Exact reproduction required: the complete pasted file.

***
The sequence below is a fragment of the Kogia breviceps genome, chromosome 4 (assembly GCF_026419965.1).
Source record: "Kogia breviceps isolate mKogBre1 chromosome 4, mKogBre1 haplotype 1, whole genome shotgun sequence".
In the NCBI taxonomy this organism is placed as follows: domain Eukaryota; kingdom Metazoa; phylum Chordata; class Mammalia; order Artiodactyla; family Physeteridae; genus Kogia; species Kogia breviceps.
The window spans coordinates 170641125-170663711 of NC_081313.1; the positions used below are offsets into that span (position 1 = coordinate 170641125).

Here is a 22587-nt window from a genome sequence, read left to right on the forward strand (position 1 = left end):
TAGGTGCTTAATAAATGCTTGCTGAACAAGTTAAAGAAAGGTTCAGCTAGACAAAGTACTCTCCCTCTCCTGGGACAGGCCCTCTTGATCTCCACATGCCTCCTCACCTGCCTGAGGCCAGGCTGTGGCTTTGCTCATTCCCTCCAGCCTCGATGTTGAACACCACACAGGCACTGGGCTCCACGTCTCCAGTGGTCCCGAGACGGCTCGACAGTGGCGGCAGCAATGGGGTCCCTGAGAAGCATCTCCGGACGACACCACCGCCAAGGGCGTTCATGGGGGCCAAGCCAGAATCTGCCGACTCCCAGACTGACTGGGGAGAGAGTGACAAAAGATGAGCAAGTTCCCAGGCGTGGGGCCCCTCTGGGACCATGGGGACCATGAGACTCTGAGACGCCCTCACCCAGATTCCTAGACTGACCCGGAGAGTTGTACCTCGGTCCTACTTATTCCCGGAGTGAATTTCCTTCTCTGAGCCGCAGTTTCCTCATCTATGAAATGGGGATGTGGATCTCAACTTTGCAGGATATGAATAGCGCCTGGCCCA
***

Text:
The sequence below is a fragment of the Kogia breviceps genome, chromosome 4 (assembly GCF_026419965.1).
Source record: "Kogia breviceps isolate mKogBre1 chromosome 4, mKogBre1 haplotype 1, whole genome shotgun sequence".
In the NCBI taxonomy this organism is placed as follows: domain Eukaryota; kingdom Metazoa; phylum Chordata; class Mammalia; order Artiodactyla; family Physeteridae; genus Kogia; species Kogia breviceps.
The window spans coordinates 170641125-170663711 of NC_081313.1; the positions used below are offsets into that span (position 1 = coordinate 170641125).

Here is a 22587-nt window from a genome sequence, read left to right on the forward strand (position 1 = left end):
TAGGTGCTTAATAAATGCTTGCTGAACAAGTTAAAGAAAGGTTCAGCTAGACAAAGTACTCTCCCTCTCCTGGGACAGGCCCTCTTGATCTCCACATGCCTCCTCACCTGCCTGAGGCCAGGCTGTGGCTTTGCTCATTCCCTCCAGCCTCGATGTTGAACACCACACAGGCACTGGGCTCCACGTCTCCAGTGGTCCCGAGACGGCTCGACAGTGGCGGCAGCAATGGGGTCCCTGAGAAGCATCTCCGGACGACACCACCGCCAAGGGCGTTCATGGGGGCCAAGCCAGAATCTGCCGACTCCCAGACTGACTGGGGAGAGAGTGACAAAAGATGAGCAAGTTCCCAGGCGTGGGGCCCCTCTGGGACCATGGGGACCATGAGACTCTGAGACGCCCTCACCCAGATTCCTAGACTGACCCGGAGAGTTGTACCTCGGTCCTACTTATTCCCGGAGTGAATTTCCTTCTCTGAGCCGCAGTTTCCTCATCTATGAAATGGGGATGTGGATCTCAACTTTGCAGGATATGAATAGCGCCTGGCCCA